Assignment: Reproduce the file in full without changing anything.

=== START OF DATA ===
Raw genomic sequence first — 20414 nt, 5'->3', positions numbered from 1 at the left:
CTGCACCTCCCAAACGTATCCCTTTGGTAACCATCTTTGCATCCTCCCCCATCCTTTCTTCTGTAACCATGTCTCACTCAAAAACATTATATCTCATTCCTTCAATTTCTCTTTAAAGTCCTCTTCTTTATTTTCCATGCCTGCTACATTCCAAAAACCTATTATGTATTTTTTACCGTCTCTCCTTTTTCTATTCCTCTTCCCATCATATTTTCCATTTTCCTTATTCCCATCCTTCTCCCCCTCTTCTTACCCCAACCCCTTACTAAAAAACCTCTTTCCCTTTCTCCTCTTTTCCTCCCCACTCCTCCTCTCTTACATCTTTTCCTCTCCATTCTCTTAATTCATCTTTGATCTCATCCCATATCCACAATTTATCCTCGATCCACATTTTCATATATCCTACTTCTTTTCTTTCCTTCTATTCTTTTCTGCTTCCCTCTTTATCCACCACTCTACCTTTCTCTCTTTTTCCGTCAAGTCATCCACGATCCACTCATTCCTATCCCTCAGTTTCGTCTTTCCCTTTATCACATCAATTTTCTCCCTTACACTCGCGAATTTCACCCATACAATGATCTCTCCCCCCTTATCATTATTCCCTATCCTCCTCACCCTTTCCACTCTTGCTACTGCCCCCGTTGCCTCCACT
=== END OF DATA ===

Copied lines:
Raw genomic sequence first — 20414 nt, 5'->3', positions numbered from 1 at the left:
CTGCACCTCCCAAACGTATCCCTTTGGTAACCATCTTTGCATCCTCCCCCATCCTTTCTTCTGTAACCATGTCTCACTCAAAAACATTATATCTCATTCCTTCAATTTCTCTTTAAAGTCCTCTTCTTTATTTTCCATGCCTGCTACATTCCAAAAACCTATTATGTATTTTTTACCGTCTCTCCTTTTTCTATTCCTCTTCCCATCATATTTTCCATTTTCCTTATTCCCATCCTTCTCCCCCTCTTCTTACCCCAACCCCTTACTAAAAAACCTCTTTCCCTTTCTCCTCTTTTCCTCCCCACTCCTCCTCTCTTACATCTTTTCCTCTCCATTCTCTTAATTCATCTTTGATCTCATCCCATATCCACAATTTATCCTCGATCCACATTTTCATATATCCTACTTCTTTTCTTTCCTTCTATTCTTTTCTGCTTCCCTCTTTATCCACCACTCTACCTTTCTCTCTTTTTCCGTCAAGTCATCCACGATCCACTCATTCCTATCCCTCAGTTTCGTCTTTCCCTTTATCACATCAATTTTCTCCCTTACACTCGCGAATTTCACCCATACAATGATCTCTCCCCCCTTATCATTATTCCCTATCCTCCTCACCCTTTCCACTCTTGCTACTGCCCCCGTTGCCTCCACT